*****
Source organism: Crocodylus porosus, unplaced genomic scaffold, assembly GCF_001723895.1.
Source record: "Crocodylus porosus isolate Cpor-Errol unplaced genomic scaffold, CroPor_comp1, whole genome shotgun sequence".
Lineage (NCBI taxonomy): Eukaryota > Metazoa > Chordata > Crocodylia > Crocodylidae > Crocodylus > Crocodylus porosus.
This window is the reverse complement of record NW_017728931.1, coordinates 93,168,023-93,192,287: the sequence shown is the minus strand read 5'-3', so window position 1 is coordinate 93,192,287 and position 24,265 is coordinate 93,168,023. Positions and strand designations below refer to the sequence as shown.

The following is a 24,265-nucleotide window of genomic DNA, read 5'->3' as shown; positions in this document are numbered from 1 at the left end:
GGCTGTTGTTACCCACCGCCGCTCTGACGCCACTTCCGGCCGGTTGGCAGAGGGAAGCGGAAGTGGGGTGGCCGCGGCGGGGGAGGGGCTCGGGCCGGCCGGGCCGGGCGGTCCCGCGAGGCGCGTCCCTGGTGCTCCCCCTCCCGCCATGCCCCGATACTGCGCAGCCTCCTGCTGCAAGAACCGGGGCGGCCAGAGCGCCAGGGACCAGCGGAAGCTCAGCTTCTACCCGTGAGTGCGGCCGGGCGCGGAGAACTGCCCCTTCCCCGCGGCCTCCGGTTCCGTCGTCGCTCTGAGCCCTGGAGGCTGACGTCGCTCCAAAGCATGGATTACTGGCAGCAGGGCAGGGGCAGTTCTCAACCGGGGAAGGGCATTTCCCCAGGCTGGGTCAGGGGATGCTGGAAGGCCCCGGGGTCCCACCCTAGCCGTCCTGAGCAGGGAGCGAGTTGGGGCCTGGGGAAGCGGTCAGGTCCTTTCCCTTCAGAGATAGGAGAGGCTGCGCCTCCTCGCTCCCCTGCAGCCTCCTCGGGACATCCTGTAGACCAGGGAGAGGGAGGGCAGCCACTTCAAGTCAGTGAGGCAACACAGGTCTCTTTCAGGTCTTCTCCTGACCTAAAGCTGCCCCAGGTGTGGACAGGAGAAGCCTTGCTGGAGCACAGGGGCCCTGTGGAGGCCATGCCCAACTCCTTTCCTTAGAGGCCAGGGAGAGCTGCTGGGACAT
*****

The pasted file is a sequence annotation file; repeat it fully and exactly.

Source organism: Crocodylus porosus, unplaced genomic scaffold, assembly GCF_001723895.1.
Source record: "Crocodylus porosus isolate Cpor-Errol unplaced genomic scaffold, CroPor_comp1, whole genome shotgun sequence".
Lineage (NCBI taxonomy): Eukaryota > Metazoa > Chordata > Crocodylia > Crocodylidae > Crocodylus > Crocodylus porosus.
This window is the reverse complement of record NW_017728931.1, coordinates 93,168,023-93,192,287: the sequence shown is the minus strand read 5'-3', so window position 1 is coordinate 93,192,287 and position 24,265 is coordinate 93,168,023. Positions and strand designations below refer to the sequence as shown.

The following is a 24,265-nucleotide window of genomic DNA, read 5'->3' as shown; positions in this document are numbered from 1 at the left end:
GGCTGTTGTTACCCACCGCCGCTCTGACGCCACTTCCGGCCGGTTGGCAGAGGGAAGCGGAAGTGGGGTGGCCGCGGCGGGGGAGGGGCTCGGGCCGGCCGGGCCGGGCGGTCCCGCGAGGCGCGTCCCTGGTGCTCCCCCTCCCGCCATGCCCCGATACTGCGCAGCCTCCTGCTGCAAGAACCGGGGCGGCCAGAGCGCCAGGGACCAGCGGAAGCTCAGCTTCTACCCGTGAGTGCGGCCGGGCGCGGAGAACTGCCCCTTCCCCGCGGCCTCCGGTTCCGTCGTCGCTCTGAGCCCTGGAGGCTGACGTCGCTCCAAAGCATGGATTACTGGCAGCAGGGCAGGGGCAGTTCTCAACCGGGGAAGGGCATTTCCCCAGGCTGGGTCAGGGGATGCTGGAAGGCCCCGGGGTCCCACCCTAGCCGTCCTGAGCAGGGAGCGAGTTGGGGCCTGGGGAAGCGGTCAGGTCCTTTCCCTTCAGAGATAGGAGAGGCTGCGCCTCCTCGCTCCCCTGCAGCCTCCTCGGGACATCCTGTAGACCAGGGAGAGGGAGGGCAGCCACTTCAAGTCAGTGAGGCAACACAGGTCTCTTTCAGGTCTTCTCCTGACCTAAAGCTGCCCCAGGTGTGGACAGGAGAAGCCTTGCTGGAGCACAGGGGCCCTGTGGAGGCCATGCCCAACTCCTTTCCTTAGAGGCCAGGGAGAGCTGCTGGGACAT